Let us suppose that you are photographing a parade and your light meter indicates proper exposure using a shutter speed of 1/125 sec and an aperture of ƒ11. But, you want to use a faster shutter speed to freeze the action of those marching past, and decide that 1/250 sec would be more appropriate.

Changing from one shutter speed to another that is twice as fast (for instance from 1/125 sec to 1/250 sec) allows half as much light to strike the film, and therefore your picture will be underexposed. But, if you open up the aperture by one stop (i.e. from ƒ11 to ƒ8), it will allow twice as much light to come in, and you will have proper exposure again. The faster shutter speed reduced the light striking the film by 50%, but changing to a wider aperture compensated for this reduction by doubling the amount of light, thereby preserving proper exposure.

A tricky play of light and shadow presents an exposure challenge.
A tricky play of light and shadow presents an exposure challenge.

Strong light and deep shadow need careful metering of the light falling on the subject only. This underexposes the background, making it go dark. Its resulting total lack of detail helps the picture by eliminating unnecessary elements.
Strong light and deep shadow need careful metering of the light falling on the subject only. This underexposes the background, making it go dark. Its resulting total lack of detail helps the picture by eliminating unnecessary elements.

In this example, both 1/125 sec at ƒ11 and 1/250 sec at ƒ8 will give proper exposure, but the exposure with the faster shutter speed has more action-stopping ability.

What if a really-fast shutter speed had been chosen, like 1/500 sec? Well, that is two stops faster than 1/125 sec, and therefore the aperture would need to be opened wider by two stops, from ƒ11 to ƒ5.6. As you can see, there are many combinations that will provide you with proper exposure for the same scene. These are called "equivalent exposures." See our section entitled Shutter speed/aperture combinations for more information on choosing the right exposure settings.

HOW DO I JUDGE IF MY NEGATIVES ARE PROPERLY EXPOSED?

A correctly-exposed negative will have some detail in its shadow areas, and its highlight areas will just permit newsprint to be read through them if the negative is placed on a newspaper in good light. These characteristics will produce an excellent photographic print with the least difficulty in a darkroom.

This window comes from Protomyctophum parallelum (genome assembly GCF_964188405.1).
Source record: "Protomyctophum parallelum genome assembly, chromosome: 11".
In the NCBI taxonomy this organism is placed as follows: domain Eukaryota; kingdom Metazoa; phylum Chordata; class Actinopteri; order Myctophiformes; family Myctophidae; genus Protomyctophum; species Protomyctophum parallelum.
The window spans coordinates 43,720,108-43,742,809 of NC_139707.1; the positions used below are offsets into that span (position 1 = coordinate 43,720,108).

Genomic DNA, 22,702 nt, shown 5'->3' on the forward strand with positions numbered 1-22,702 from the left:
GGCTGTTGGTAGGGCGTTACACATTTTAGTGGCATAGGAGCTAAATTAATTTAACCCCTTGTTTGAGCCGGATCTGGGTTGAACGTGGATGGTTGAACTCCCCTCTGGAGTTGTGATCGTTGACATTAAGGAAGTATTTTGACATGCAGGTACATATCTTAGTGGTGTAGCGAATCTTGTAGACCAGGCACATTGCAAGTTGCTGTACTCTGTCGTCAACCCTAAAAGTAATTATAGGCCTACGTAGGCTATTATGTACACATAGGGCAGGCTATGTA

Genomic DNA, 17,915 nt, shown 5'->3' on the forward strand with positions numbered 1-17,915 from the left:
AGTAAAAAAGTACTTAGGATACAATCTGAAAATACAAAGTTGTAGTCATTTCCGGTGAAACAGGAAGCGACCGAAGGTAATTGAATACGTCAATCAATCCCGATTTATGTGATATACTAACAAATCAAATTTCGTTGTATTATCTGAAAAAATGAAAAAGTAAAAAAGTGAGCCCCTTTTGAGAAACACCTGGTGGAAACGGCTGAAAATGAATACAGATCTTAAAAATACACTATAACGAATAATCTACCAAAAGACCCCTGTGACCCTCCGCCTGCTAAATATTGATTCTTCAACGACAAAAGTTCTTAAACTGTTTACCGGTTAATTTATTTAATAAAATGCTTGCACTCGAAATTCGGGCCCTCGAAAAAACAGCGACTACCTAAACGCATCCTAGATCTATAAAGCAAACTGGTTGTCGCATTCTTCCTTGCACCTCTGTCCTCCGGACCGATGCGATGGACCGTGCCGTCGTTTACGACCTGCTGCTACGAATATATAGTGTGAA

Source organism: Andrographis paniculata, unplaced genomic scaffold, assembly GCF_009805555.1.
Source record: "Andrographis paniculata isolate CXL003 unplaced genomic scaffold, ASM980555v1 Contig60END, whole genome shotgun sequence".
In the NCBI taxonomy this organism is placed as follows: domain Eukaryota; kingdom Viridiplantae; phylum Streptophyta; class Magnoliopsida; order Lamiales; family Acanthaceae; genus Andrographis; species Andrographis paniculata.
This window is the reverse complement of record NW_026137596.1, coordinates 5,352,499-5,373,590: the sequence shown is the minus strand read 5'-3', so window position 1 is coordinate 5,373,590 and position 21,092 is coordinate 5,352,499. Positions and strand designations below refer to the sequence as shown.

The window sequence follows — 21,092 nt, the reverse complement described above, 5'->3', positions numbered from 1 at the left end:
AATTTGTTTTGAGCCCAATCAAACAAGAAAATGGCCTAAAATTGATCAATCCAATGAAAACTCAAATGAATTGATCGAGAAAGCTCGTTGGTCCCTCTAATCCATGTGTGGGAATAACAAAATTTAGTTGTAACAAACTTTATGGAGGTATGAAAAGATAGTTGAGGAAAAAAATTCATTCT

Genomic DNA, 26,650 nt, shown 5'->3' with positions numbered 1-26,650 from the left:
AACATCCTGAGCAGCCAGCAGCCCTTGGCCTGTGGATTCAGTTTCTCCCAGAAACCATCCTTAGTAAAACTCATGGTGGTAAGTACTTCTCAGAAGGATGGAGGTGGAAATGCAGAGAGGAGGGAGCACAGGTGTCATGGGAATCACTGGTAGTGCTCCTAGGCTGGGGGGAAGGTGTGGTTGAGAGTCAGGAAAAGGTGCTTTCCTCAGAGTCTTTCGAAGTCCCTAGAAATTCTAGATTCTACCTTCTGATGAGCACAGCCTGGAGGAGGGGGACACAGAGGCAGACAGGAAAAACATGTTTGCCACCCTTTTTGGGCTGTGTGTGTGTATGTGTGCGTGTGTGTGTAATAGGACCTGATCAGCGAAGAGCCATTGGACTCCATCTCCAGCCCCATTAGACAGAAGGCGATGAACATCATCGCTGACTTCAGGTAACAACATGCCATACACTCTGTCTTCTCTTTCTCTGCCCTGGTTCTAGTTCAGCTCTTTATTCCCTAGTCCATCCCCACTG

WANT TO LEARN MORE?

This section of PhotographyTips.com deals with all aspects of exposure. The range of topics may seem a bit daunting for beginners, but it should not be a concern. Each topic is presented with clarity and in simple terms to ensure it will be understood.

Many of our exposure tips and hints will not be used by some amateurs until they have become sufficiently advanced to put them into practice. So, take just those tips that you need to improve your picture-taking ability, overcoming your most-immediate problems first, then refer back later for more-advanced techniques.

HAVE AN EXPOSURE TIP OF YOUR OWN?

Be sure to send us your own exposure tips and pointers. If we share them with our viewers, we will be sure to give you a credit. Include an image file that shows how your tip is effective.

Proper exposure for a scene like this reflection in a lake's surface can be tricky to achieve. Expose for the light falling on the rocks but avoid metering the shadow areas. Bracket such exposures for insurance.
Proper exposure for a scene like this reflection in a lake's surface can be tricky to achieve. Expose for the light falling on the rocks but avoid metering the shadow areas. Bracket such exposures for insurance.
Further information...

Shutter speed/aperture combinations

Record your exposure settings

Lighting ratio

Bracketing exposure

Exposure Value system

Exposure compensation

Exposure latitude

Exposure meter

Overexposure & underexposure

Programmed exposure

Sunny 16 rule
Related topics...

Tips on histograms